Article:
c)colleges focusing only on teaching at undergraduate levels and these institutes will move towards autonomy in academic and administrative matters.

5. Education Governance: In order to bring synergy among departments, ministries the Policy recommends a National Education Commission to be headed by Prime Minister which will oversee the implementation and functioning of several bodies like NCERT, National Research Foundation, etc.

 6. Financing education: The Policy recommends spending of 6% of GDP on education and also seeks to double the public investment in education from 10% of total public expenditure to 20% in the next 10 years.

 7. Technology in Education: National Mission on Education through ICT will provide remote access to laboratories in various disciplines and National Repository on Educational Data will be set up to maintain all records related to students, institutions, and teachers in digital form.

    Vocational Education:

Less than 5% of the workforce in the age group of 19-24 years receives vocational education in India. The Policy recommends integrating vocational educational programs in all educational institutions in a phased manner over 10 years.

National Committee for the integration of Vocational Education will be set up to achieve the intended goals in vocational education in India.

3 language formula: flexibility given to states to select subjects. The state governments should implement a modern Indian language preferably southern Indian language, apart from Hindi and English in Hindi speaking states and of regional language, English and another language preferably Hindi in non-Hindi speaking states.

 CHALLENGES:

. In the case of early childhood care and education, the focus is more on physical resources and less focus is provided to psychosocial stimulation for development.

. There is no government system to take care of babies of poor families or of mothers who go to work for daily wages. The experimental project of Fulwari or community-managed crèches in Chattisgarh is one answer to this gap.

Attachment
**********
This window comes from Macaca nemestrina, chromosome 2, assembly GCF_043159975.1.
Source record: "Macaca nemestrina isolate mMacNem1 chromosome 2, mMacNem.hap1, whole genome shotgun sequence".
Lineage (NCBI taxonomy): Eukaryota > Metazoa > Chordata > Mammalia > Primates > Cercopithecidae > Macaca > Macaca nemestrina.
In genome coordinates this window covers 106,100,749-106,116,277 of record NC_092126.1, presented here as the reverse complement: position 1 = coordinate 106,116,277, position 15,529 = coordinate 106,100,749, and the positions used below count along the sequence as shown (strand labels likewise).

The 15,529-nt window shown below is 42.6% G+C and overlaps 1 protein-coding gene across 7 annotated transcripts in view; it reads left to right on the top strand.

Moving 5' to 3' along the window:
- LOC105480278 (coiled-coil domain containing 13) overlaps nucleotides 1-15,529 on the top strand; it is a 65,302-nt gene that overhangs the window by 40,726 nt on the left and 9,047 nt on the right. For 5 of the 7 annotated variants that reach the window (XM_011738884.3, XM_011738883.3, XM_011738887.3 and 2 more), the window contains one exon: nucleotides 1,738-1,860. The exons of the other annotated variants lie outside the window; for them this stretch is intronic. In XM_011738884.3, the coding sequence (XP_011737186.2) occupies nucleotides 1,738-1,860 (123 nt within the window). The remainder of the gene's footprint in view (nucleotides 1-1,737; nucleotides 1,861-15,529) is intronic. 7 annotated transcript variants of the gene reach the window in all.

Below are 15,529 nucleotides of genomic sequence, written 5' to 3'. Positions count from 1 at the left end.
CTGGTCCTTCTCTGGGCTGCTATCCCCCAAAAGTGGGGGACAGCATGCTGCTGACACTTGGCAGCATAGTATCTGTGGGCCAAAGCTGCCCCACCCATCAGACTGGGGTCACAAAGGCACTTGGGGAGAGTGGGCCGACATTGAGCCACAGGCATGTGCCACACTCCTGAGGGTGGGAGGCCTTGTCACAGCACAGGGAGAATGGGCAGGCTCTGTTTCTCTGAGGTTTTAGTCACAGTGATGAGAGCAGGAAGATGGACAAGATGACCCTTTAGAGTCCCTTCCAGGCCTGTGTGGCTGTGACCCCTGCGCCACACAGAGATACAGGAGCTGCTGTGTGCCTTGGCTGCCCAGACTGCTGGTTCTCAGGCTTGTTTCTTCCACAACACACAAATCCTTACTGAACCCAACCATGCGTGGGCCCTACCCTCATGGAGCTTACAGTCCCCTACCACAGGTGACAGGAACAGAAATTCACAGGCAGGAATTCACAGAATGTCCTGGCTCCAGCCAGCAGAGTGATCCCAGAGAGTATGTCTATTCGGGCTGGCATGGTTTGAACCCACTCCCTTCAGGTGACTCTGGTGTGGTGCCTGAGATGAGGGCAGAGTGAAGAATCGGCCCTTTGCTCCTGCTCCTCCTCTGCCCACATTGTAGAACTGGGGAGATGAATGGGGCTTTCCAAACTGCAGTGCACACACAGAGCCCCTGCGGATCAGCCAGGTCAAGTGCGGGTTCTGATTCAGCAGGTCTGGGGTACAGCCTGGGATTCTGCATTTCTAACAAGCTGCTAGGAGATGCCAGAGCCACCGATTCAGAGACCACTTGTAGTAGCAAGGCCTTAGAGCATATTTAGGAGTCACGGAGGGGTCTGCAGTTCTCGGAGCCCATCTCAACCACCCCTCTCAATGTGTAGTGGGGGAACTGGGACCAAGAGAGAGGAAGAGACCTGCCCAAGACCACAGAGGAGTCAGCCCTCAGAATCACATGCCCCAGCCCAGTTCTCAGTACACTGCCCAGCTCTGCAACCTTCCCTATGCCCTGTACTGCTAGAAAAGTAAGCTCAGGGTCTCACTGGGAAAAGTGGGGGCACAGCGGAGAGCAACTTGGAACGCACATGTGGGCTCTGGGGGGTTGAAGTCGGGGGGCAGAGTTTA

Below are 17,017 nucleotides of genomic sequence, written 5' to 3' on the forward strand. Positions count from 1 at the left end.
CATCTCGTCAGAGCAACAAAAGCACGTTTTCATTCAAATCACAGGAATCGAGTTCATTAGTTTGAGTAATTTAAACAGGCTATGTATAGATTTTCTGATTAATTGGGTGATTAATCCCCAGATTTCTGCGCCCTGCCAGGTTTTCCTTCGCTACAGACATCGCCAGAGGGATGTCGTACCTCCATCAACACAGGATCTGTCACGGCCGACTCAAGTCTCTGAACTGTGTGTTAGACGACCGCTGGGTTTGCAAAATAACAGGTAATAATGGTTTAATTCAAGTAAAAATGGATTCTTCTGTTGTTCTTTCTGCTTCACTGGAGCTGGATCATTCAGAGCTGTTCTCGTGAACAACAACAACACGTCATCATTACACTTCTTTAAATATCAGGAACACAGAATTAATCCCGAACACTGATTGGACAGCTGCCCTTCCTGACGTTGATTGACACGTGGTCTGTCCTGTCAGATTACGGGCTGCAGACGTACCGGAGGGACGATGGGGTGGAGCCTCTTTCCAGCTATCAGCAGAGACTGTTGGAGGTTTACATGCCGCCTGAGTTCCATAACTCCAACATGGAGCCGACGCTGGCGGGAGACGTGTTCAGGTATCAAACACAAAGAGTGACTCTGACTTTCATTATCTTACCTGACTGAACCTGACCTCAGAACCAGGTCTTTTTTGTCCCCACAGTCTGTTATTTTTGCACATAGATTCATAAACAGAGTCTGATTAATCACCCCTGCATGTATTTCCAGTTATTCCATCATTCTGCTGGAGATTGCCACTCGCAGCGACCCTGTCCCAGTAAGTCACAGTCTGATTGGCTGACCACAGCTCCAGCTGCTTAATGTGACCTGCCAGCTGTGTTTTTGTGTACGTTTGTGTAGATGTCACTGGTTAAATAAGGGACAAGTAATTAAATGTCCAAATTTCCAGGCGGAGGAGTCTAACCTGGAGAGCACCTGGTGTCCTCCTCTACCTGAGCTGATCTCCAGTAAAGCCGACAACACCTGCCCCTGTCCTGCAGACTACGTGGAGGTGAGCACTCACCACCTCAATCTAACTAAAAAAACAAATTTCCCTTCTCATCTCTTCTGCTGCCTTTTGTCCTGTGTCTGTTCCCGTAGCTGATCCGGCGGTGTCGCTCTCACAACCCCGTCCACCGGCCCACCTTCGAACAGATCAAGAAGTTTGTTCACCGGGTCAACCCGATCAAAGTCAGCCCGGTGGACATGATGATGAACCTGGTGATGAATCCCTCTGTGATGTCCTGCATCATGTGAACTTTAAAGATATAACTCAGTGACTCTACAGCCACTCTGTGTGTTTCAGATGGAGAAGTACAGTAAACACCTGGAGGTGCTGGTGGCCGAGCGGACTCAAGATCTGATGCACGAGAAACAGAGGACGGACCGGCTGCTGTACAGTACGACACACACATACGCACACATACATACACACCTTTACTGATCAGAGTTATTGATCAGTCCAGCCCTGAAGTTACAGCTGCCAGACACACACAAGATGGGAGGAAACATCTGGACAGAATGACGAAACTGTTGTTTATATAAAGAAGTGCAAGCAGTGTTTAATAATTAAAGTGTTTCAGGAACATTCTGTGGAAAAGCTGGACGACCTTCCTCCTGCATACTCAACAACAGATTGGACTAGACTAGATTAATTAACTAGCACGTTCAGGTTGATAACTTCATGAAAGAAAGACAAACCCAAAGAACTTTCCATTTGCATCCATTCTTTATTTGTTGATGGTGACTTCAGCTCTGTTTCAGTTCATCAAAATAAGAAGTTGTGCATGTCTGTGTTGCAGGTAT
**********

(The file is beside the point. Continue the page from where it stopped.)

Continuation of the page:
. There needs to be a discussion on whether literacy and numeracy skills should be developed during the time of foundational learning.

. In the draft Policy, there is no mention of how the State regulatory body will regulate the government institutions.

. Increasing the limit on the higher side of education i.e.., up to 18 is not consistent with the limits across the world. Also, it is a very expensive proposition.

. There is not enough capacity in the country to provide for teachers education. Also, there is more focus given to B.Ed and M.Ed has been given less importance under the policy.

. There are fewer consensuses on the integration of foundational learning with schooling. In Europe, compulsory education begins at the age of 6. In countries like Denmark and Finland, compulsory education begins at the age of 7.

  WAY FORWARD:

. Natal and prenatal studies should also be included in the country’s education system to ensure awareness about the issues related to mother and infants, considering high IMR and MMR in the country.

. There should be a course of Masters of Teacher Education. Also, there is a need to build good teacher training institutions.

. The education policy should maintain a symbiotic relationship between the different regions of the country through the study of different languages.

   The Indian education system should focus on churning out not just engineers, but also entrepreneurs, artists, scientists, writers, etc, all of whom are influential in the development of the economy.

Also read: A Case Of Confused Thinking: On Draft National Education Policy All About Draft National Education Policy And EQUIP https://www.thehindu.com/todays-paper/tp-opinion/focussing-on-the-critical-years-of-a-childs-life/article28764929.ece